Teachers’ practices that contribute to the success of African American males

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dc.contributor Atkinson, Becky M.
dc.contributor Hutcheson, Philo A.
dc.contributor Sun, Jingping
dc.contributor Saulsberry, André Pierre
dc.contributor.advisor Mitchell, Roxanne M.
dc.contributor.author Abner, Montaurius Bendell
dc.date.accessioned 2018-06-04T14:57:26Z
dc.date.available 2018-06-04T14:57:26Z
dc.date.issued 2017
dc.identifier.other u0015_0000001_0002847
dc.identifier.other Abner_alatus_0004D_13331
dc.identifier.uri http://ir.ua.edu/handle/123456789/3523
dc.description Electronic Thesis or Dissertation
dc.description.abstract African American male students continue to fail at overwhelming rates in America’s public schools. This is not a new problem; however, such continued failure cannot be ignored. The purpose of this study is to examine teaching practices that contribute to the academic success of African American males. The study was designed as a qualitative study, using culturally relevant pedagogy as a conceptual framework, to explore students’ and teachers’ perspective about effective teacher practices. To establish an understanding of what teachers are doing to help students be successful in high school and beyond, a practical qualitative study of teachers and their practices and students and their experiences was conducted. This study was guided by three research questions: 1) What are the teachers’ practices that successful African American male students say contribute to school achievement? (2) What are the teachers’ practices that teachers say contribute to African American male school achievement? and (3) How do these practices lead to student success, as explained by the students and the teachers they identify as successful? Furthermore, the research examined Ladson-Billings criterion for culturally relevant teaching and evidence of it through the themes that emerged from data analysis. Four schools from three districts located in central Alabama were selected for the study. The participants in this study were selected by the principals and/or guidance counselors from the four schools and were eight former high school students and seven teachers identified by participating students. Data were collected primarily through interviews. The study findings showed how the characteristics of culturally relevant teaching aligned with practices and themes that emerged from students and teachers’ data analysis. The findings and conclusions of this study suggest that what teachers do profoundly affect student achievement and that when teachers implement culturally relevant pedagogy, students feel accomplished. This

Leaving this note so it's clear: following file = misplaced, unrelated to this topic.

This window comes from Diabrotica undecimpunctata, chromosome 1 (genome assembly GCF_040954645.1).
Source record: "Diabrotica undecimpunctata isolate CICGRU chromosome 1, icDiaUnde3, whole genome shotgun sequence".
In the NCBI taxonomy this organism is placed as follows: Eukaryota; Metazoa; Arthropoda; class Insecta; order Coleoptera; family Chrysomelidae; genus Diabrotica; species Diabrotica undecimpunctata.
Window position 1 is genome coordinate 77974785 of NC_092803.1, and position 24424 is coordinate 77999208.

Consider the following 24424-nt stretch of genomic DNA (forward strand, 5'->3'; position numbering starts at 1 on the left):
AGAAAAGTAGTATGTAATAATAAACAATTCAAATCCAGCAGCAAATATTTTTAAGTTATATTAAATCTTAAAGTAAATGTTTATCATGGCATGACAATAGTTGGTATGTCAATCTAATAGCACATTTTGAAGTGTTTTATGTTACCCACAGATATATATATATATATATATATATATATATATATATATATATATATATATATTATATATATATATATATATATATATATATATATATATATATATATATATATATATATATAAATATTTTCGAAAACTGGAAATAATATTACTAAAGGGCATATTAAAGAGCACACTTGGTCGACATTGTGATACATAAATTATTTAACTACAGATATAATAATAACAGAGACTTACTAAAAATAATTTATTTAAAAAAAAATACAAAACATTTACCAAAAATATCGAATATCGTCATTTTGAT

research
 allowed
 me 
to
 identify
 practices that teachers can employ when working with African American male students. Implications of this study suggest the need for school leaders (teachers and principals) to make African American students feel valued by acknowledging them and their uniqueness and for administrators to devise a plan (a recruitment plan) of how to get more African American male role models in their schools. Recommendation for future research is highlighted in the study.
dc.format.extent 170 p.
dc.format.medium electronic
dc.format.mimetype application/pdf
dc.language English
dc.language.iso en_US
dc.publisher University of Alabama Libraries
dc.relation.ispartof The University of Alabama Electronic Theses and Dissertations
dc.relation.ispartof The University of Alabama Libraries Digital Collections
dc.relation.hasversion born digital
dc.rights All rights reserved by the author unless otherwise indicated.
dc.subject.other Educational leadership
dc.subject.other Multicultural education
dc.subject.other Pedagogy
dc.title Teachers’ practices that contribute to the success of African American males
dc.type thesis
dc.type text
etdms.degree.department University of Alabama. Dept. of Educational Leadership, Policy, and Technology Studies
etdms.degree.discipline Educational Leadership, Policy, and Technology Studies
etdms.degree.grantor The University of Alabama
etdms.degree.level doctoral
etdms.degree.name Ed.D.


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